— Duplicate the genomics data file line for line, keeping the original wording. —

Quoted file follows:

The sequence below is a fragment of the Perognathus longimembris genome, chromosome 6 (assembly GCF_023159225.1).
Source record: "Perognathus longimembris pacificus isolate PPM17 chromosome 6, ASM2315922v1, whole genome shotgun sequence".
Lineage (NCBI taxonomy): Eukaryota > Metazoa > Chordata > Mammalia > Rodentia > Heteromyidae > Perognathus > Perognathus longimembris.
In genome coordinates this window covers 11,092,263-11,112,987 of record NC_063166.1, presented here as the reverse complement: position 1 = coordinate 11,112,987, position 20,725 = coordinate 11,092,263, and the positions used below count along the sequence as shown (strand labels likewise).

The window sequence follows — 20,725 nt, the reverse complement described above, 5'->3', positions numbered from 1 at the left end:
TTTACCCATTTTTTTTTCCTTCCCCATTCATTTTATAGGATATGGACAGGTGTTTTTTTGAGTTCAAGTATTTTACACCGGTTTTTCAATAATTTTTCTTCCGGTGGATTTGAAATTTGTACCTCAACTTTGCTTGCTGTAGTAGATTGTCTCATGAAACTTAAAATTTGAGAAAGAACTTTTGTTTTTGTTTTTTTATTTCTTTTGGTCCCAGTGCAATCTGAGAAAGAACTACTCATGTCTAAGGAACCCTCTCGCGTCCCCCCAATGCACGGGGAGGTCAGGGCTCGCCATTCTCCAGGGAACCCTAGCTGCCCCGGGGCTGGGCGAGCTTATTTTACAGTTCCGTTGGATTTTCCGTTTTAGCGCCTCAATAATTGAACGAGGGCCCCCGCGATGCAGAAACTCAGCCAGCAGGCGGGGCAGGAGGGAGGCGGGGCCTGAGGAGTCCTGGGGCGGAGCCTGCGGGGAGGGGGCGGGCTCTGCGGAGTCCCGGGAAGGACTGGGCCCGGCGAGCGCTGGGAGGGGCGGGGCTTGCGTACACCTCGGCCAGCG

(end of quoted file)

The sequence below is a fragment of the Perognathus longimembris genome, chromosome 6 (assembly GCF_023159225.1).
Source record: "Perognathus longimembris pacificus isolate PPM17 chromosome 6, ASM2315922v1, whole genome shotgun sequence".
Lineage (NCBI taxonomy): Eukaryota > Metazoa > Chordata > Mammalia > Rodentia > Heteromyidae > Perognathus > Perognathus longimembris.
In genome coordinates this window covers 11,092,263-11,112,987 of record NC_063166.1, presented here as the reverse complement: position 1 = coordinate 11,112,987, position 20,725 = coordinate 11,092,263, and the positions used below count along the sequence as shown (strand labels likewise).

The window sequence follows — 20,725 nt, the reverse complement described above, 5'->3', positions numbered from 1 at the left end:
TTTACCCATTTTTTTTTCCTTCCCCATTCATTTTATAGGATATGGACAGGTGTTTTTTTGAGTTCAAGTATTTTACACCGGTTTTTCAATAATTTTTCTTCCGGTGGATTTGAAATTTGTACCTCAACTTTGCTTGCTGTAGTAGATTGTCTCATGAAACTTAAAATTTGAGAAAGAACTTTTGTTTTTGTTTTTTTATTTCTTTTGGTCCCAGTGCAATCTGAGAAAGAACTACTCATGTCTAAGGAACCCTCTCGCGTCCCCCCAATGCACGGGGAGGTCAGGGCTCGCCATTCTCCAGGGAACCCTAGCTGCCCCGGGGCTGGGCGAGCTTATTTTACAGTTCCGTTGGATTTTCCGTTTTAGCGCCTCAATAATTGAACGAGGGCCCCCGCGATGCAGAAACTCAGCCAGCAGGCGGGGCAGGAGGGAGGCGGGGCCTGAGGAGTCCTGGGGCGGAGCCTGCGGGGAGGGGGCGGGCTCTGCGGAGTCCCGGGAAGGACTGGGCCCGGCGAGCGCTGGGAGGGGCGGGGCTTGCGTACACCTCGGCCAGCG